save our blue planet

Let's save our blue planet by saving the ocean. Every little step counts.

shark of the week: Gummy shark — 5. June 2017

shark of the week: Gummy shark

Many different shark species are used for fish-and-chips (under the name flake) in Australia: School sharks, several species of wobbegongs, and also the Gummy shark or Australian smooth hound (Mustelus antarcticus). It is named after its gummy-like, boneless fillets (don’t all sharks have no bones?) in English and its habitat off southern Australia (near Antarctica) in Latin.

Like all sharks of the family houndsharks, the Gummy shark has a smooth skin with tiny denticles and is viviparous. Every one of the one to 57 embryos (depending on the size of their mother) stays in their own separate compartment in one of the two uteri of their mother during the year long gestation. Born at a length of approximately 13 in -33 cm-, female mature at 5 years and reach a length of up to 73 in -185 cm-, males at 4 years with a maximal length of 58 in -148 cm. Gummy sharks live up to 16 years.

Living in two genetically distinct sub-populations, the Gummy shark is abundant in shallow waters off southern Australia. Nevertheless, regulations to manage fisheries like gillnets with a mesh-size around 6 in -16 cm- to protect smaller (juveniles) as well as larger (big female) sharks or a bag limit for recreational fishermen (see spotted wobby) and conservation measures like marine protected areas (MPAs) are in place to protect this shark species, too. It seems that climate change and subsequently warmer water “might trigger a change from the biennial reproductive cycle presently characteristic of Bass Strait to an annual cycle characteristic of the other regions (Walker 2007), which may increase pup production and hence productivity of the population and yield from the fishery.” This is no reason to give the all-clear, however.

Sources: here and here

Shark of the week: Japanese bullhead shark — 19. September 2016

Shark of the week: Japanese bullhead shark

Did you know that there are female bullhead sharks that deposit their eggs at the same place – like a communal nesting site? Up to 15 eggs of the Japanese bullhead shark (Heterodontus japonicus) can be found in the same patch. Each egg has to rotate out of the mothers cloaca during several hours, as with all bullheads. The reason is the auger shape of the egg case – even if the egg of the Japanese bullhead shark is a little less elaborate. The eggs take about a year to hatch, and the newborns are 7.1 in -18 cm- long.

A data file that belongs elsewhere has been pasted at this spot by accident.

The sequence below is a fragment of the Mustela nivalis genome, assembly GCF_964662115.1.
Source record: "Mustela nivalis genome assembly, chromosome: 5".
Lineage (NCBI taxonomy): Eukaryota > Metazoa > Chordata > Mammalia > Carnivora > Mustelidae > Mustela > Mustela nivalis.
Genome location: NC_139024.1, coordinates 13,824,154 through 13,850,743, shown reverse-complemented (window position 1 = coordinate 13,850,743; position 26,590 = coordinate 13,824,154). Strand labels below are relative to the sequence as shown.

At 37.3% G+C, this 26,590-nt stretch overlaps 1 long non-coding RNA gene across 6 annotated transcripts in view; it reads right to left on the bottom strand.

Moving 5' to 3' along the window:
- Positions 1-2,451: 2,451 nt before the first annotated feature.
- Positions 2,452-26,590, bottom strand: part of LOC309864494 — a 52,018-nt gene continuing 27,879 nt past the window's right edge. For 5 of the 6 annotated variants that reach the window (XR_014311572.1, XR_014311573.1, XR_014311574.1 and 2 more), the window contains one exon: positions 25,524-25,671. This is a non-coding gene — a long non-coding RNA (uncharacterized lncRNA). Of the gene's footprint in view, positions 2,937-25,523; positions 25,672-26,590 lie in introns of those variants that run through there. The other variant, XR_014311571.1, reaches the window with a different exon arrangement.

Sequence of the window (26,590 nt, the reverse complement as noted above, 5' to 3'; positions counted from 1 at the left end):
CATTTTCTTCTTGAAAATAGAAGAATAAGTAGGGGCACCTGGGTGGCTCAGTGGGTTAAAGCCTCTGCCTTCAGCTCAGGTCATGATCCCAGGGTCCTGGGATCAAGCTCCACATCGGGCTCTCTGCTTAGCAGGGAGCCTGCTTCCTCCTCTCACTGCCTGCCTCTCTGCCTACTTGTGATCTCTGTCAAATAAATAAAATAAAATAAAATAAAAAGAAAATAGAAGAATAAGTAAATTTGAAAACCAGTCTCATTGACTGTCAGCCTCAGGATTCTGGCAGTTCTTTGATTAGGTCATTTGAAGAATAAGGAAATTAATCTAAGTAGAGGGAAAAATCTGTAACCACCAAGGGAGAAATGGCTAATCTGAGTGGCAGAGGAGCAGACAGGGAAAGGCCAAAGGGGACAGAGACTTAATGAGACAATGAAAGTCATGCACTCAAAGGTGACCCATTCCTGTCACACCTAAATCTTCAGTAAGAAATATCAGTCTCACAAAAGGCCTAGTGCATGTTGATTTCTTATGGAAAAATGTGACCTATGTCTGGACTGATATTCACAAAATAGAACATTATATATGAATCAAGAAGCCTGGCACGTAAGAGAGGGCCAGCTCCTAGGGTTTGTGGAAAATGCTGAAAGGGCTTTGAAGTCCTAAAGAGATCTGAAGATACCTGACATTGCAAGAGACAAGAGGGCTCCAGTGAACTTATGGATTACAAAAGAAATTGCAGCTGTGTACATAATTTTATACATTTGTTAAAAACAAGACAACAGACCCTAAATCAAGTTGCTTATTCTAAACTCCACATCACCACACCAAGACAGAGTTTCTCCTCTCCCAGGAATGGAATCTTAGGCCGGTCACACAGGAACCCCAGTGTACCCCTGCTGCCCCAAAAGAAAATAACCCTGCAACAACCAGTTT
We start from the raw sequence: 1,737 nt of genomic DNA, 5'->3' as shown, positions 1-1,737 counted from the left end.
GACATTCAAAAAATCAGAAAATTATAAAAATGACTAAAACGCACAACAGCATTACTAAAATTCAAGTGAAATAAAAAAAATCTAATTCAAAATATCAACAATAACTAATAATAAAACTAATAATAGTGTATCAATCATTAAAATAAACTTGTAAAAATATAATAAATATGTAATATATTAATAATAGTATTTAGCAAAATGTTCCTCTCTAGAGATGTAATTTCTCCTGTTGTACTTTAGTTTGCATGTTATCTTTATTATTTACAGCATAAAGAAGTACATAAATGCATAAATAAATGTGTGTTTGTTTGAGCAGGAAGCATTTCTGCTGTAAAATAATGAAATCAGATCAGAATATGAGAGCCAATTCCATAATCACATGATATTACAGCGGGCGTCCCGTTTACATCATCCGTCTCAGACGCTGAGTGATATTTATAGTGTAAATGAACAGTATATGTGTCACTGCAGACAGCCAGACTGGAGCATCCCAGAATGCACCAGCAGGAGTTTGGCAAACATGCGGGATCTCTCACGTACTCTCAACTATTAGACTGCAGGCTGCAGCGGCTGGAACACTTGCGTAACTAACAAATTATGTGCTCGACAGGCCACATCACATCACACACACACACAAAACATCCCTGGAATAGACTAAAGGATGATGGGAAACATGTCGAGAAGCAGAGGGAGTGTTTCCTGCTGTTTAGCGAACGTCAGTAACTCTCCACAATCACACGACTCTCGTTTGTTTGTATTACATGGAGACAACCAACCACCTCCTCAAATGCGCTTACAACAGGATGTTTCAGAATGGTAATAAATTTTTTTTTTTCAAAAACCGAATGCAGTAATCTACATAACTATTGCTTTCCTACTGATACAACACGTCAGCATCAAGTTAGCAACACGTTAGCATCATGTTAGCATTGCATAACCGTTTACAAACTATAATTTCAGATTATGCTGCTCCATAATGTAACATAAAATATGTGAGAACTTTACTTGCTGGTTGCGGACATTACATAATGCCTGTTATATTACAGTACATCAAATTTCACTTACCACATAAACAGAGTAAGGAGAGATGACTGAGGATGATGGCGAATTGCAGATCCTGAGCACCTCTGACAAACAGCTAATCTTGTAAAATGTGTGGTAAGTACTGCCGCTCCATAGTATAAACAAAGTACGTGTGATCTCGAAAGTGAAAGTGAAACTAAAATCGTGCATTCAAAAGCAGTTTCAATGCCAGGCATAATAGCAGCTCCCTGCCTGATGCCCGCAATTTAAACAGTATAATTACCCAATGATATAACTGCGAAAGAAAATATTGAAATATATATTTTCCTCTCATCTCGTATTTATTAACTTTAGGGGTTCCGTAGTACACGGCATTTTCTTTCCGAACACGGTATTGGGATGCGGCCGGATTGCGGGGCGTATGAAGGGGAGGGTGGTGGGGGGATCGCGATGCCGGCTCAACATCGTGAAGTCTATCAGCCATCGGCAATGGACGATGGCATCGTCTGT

The Japanese bullhead shark is up to 3.9 ft -1.2 m- long and lives in the northwestern Pacific Ocean off the coasts of Japan, Korea and China at depths of 20 to 121 ft -6 to 37 m- over rocky bottoms or kelp beds. Just like all bullhead sharks, it has a pig-like snout, a ridge above each eye and fin spines. It has a characteristic pattern of irregularly shaped, vertical brown bands and stripes.

The Japanese bullhead shark can often be found in aquariums in Japan. It is harmless to humans and can even easily be hand-caught by divers. Considered as Least concern by the IUCN, it vanished from the gulf of Bohai in China, assumedly due to climate change. But, given that there is one of the busiest seaways in the world, there could be other reasons as well.

Sources: here and here

EFSA: dangerous contaminants in palm oil — 31. August 2016

EFSA: dangerous contaminants in palm oil

During food production, contaminants can develop. One example is Acrylamide during the frying of potatoes, but also Esters of 3- and 2-MCPD and glycidyl esters (glycidol) are such harmful substances in our food. They cause tumors and are especially dangerous to children. Generated during the production of vegetable oils, they can be found in these oils and consequently in processed foods containing these oils. Their highest levels are, by far, in palm oil or fat. That is worrying, since it is difficult to evade palm oil in our supermarkets. Difficult, but not impossible, in my opinion. Alarming are the high doses found in baby formula.